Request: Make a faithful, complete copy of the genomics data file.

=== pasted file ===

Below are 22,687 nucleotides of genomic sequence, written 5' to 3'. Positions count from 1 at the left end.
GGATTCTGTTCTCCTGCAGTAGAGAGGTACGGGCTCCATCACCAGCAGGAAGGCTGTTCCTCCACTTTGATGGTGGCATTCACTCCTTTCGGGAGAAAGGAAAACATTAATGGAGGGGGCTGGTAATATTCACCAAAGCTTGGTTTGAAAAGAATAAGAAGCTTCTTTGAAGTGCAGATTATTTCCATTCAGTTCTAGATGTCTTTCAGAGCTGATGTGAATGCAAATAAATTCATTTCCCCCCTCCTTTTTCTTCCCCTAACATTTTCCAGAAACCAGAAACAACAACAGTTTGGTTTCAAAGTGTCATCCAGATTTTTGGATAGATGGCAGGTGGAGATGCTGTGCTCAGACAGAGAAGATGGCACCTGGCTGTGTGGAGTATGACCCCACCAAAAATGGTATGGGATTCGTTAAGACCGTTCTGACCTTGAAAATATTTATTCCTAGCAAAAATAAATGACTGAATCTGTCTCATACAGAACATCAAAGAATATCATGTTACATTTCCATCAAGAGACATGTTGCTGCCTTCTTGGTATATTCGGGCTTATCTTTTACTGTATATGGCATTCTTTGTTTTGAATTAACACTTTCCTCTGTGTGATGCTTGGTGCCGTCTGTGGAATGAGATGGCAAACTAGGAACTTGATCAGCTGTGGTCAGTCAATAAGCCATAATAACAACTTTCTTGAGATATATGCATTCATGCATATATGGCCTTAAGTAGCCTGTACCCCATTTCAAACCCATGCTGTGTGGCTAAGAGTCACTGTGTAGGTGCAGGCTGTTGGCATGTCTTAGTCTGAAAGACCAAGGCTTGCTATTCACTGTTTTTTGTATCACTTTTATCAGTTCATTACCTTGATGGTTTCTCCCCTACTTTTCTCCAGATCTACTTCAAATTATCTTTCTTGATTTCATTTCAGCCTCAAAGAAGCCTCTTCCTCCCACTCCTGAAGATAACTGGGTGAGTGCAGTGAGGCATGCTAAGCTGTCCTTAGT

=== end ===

Below are 22,687 nucleotides of genomic sequence, written 5' to 3'. Positions count from 1 at the left end.
GGATTCTGTTCTCCTGCAGTAGAGAGGTACGGGCTCCATCACCAGCAGGAAGGCTGTTCCTCCACTTTGATGGTGGCATTCACTCCTTTCGGGAGAAAGGAAAACATTAATGGAGGGGGCTGGTAATATTCACCAAAGCTTGGTTTGAAAAGAATAAGAAGCTTCTTTGAAGTGCAGATTATTTCCATTCAGTTCTAGATGTCTTTCAGAGCTGATGTGAATGCAAATAAATTCATTTCCCCCCTCCTTTTTCTTCCCCTAACATTTTCCAGAAACCAGAAACAACAACAGTTTGGTTTCAAAGTGTCATCCAGATTTTTGGATAGATGGCAGGTGGAGATGCTGTGCTCAGACAGAGAAGATGGCACCTGGCTGTGTGGAGTATGACCCCACCAAAAATGGTATGGGATTCGTTAAGACCGTTCTGACCTTGAAAATATTTATTCCTAGCAAAAATAAATGACTGAATCTGTCTCATACAGAACATCAAAGAATATCATGTTACATTTCCATCAAGAGACATGTTGCTGCCTTCTTGGTATATTCGGGCTTATCTTTTACTGTATATGGCATTCTTTGTTTTGAATTAACACTTTCCTCTGTGTGATGCTTGGTGCCGTCTGTGGAATGAGATGGCAAACTAGGAACTTGATCAGCTGTGGTCAGTCAATAAGCCATAATAACAACTTTCTTGAGATATATGCATTCATGCATATATGGCCTTAAGTAGCCTGTACCCCATTTCAAACCCATGCTGTGTGGCTAAGAGTCACTGTGTAGGTGCAGGCTGTTGGCATGTCTTAGTCTGAAAGACCAAGGCTTGCTATTCACTGTTTTTTGTATCACTTTTATCAGTTCATTACCTTGATGGTTTCTCCCCTACTTTTCTCCAGATCTACTTCAAATTATCTTTCTTGATTTCATTTCAGCCTCAAAGAAGCCTCTTCCTCCCACTCCTGAAGATAACTGGGTGAGTGCAGTGAGGCATGCTAAGCTGTCCTTAGT